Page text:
Ways to fix ‘mask breath’

PETALING JAYA: Knocked out by your own bad breath when you put on the face mask?

Don’t blame the mask.

“If you are wearing a face mask and can smell your bad breath, I think that is quite serious because usually we can’t smell our own breath, ” said Malaysian Dental Association (MDA) president-elect Dr Lim Chiew Wooi.

He said there are a lot of contributing factors to bad breath, citing as examples poor oral hygiene, certain medical reasons or food that was consumed.

“There is a lot of bacteria harbouring inside our mouth, on our tongue and gums.”

Dr Lim pointed out that dry mouth, too, can contribute to bad breath, adding that drinking enough water is also important

As such, he said, it was necessary to go for regular dental check-ups to do cleaning, scaling and polishing.

He explained that the face mask does not contribute to bad breath but has instead made people more aware of their breath.

Since face masks have become a daily necessity, marketing manager Farid Ismail, 33, said he has noticed that he develops bad breath over the course of the day.

“When that happens, I would usually take off the face mask for a while and drink some water, ” he said.

Farid said he now carries with him a toothbrush and brushes his teeth after eating.

Ruthie Jayendran, 31, said she eats mint sweets to freshen her mouth when she senses that her breath is smelly.

“I’ve been wearing a face mask for over a year.

“In order to get proper ventilation, the mouth needs to be exposed but since it is covered, there’s no ventilation in there. So, I have to regularly drink an appropriate amount of water to ensure that my mouth doesn’t smell, ” the engineer said.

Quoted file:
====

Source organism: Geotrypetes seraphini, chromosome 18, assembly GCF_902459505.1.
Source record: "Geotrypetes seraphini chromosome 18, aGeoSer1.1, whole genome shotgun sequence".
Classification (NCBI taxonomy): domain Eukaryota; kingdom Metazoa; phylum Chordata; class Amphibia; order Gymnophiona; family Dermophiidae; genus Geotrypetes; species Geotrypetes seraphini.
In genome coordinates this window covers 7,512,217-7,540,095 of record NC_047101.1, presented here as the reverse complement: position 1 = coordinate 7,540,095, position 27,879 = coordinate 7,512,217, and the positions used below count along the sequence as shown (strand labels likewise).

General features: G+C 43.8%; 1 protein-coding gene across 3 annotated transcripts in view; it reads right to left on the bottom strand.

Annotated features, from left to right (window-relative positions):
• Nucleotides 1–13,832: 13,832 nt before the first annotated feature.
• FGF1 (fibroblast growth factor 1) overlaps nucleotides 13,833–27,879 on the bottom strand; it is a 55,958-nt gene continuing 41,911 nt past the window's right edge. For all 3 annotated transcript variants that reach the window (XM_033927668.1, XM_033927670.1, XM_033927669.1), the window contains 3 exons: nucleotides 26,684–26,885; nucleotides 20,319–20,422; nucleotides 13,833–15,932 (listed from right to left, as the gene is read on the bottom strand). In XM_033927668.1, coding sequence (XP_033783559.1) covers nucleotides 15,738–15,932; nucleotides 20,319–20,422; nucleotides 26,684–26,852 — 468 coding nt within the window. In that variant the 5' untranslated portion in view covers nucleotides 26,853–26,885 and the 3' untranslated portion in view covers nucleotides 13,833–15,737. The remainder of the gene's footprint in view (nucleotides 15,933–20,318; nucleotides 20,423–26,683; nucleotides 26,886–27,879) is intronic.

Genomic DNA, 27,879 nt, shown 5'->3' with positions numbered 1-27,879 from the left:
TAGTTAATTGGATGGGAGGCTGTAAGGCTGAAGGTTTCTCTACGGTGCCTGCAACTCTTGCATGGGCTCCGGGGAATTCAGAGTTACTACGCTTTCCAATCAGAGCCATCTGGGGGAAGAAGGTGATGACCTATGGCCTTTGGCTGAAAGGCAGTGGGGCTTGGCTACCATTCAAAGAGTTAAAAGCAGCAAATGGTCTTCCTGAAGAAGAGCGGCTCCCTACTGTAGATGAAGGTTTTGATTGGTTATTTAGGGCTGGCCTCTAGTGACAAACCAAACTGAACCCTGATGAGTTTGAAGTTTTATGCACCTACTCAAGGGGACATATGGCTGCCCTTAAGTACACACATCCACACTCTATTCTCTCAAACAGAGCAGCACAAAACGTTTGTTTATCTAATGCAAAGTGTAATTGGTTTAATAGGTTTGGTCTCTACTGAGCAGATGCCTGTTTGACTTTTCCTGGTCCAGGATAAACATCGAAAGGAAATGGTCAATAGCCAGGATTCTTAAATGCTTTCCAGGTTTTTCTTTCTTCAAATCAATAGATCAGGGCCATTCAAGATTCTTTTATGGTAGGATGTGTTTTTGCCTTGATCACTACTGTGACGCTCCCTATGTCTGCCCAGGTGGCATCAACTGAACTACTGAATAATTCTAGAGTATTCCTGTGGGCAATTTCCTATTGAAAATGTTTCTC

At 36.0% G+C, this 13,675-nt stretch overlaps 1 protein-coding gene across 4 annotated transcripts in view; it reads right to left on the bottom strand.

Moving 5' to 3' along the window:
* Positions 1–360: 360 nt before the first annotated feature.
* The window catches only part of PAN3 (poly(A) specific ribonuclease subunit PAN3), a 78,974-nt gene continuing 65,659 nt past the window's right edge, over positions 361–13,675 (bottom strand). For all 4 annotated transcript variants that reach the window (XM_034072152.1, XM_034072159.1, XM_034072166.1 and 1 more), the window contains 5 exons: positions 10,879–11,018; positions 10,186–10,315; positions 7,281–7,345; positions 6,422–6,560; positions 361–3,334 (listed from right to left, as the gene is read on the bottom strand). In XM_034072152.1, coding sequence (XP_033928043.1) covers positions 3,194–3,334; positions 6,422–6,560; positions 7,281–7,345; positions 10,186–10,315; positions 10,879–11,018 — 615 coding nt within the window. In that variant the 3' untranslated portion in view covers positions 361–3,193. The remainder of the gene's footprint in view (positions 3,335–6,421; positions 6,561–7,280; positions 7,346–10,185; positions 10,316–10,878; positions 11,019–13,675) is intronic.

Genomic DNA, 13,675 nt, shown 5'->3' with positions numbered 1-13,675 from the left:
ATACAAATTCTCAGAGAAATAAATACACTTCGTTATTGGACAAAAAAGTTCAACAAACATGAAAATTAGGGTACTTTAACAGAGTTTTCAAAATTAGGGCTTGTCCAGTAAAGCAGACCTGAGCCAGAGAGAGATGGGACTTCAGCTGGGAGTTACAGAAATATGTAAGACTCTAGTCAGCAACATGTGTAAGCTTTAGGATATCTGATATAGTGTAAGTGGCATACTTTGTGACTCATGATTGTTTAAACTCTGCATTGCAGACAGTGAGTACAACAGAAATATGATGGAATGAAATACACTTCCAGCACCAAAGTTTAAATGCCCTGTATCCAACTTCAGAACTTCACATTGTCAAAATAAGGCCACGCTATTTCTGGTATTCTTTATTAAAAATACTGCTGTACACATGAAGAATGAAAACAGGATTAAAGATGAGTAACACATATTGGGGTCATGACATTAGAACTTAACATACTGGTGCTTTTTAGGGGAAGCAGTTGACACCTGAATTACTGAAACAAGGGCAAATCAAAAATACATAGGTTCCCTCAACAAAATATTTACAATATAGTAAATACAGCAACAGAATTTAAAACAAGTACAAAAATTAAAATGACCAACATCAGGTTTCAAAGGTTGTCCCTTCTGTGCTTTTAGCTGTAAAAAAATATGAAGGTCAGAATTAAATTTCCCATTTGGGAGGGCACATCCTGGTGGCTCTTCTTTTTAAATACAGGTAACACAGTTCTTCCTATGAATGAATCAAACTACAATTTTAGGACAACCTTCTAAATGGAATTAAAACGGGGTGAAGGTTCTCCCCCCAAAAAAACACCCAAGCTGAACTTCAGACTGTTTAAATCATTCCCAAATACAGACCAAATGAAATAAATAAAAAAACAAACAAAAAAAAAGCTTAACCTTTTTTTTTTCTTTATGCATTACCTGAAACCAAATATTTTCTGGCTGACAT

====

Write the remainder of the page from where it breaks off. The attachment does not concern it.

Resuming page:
Accountant Evangelista Lim thinks her breath is “pretty fine” on most days.

However, she said she gets bad breath when she does not drink enough water or when she is hungry.

“I always have a mouth spray with me, ” said Lim, 32.

According to the Health Ministry, bad breath, or halitosis, is due to poor oral hygiene, tooth decay, gum disease, food stuck in between teeth, unclean dentures, morning breath, dry mouth and breathing through the mouth.

The condition can also be due to consumption of food such as onions, garlic, coffee, tobacco and alcohol.

Underlying medical conditions such as diabetes, liver disease, sinusitis or throat infection, lung infection and diseases of the alimentary tract (oesophagus and stomach) can also lead to bad breath, the ministry said.

To prevent bad breath, the ministry advised people to maintain a high level of oral hygiene through effective tooth brushing, flossing and mouth rinsing, and cleaning the tongue with a toothbrush or a tongue scraper.

“If you wear braces or dentures, clean the appliance thoroughly before placing it back in your mouth, ” it said.

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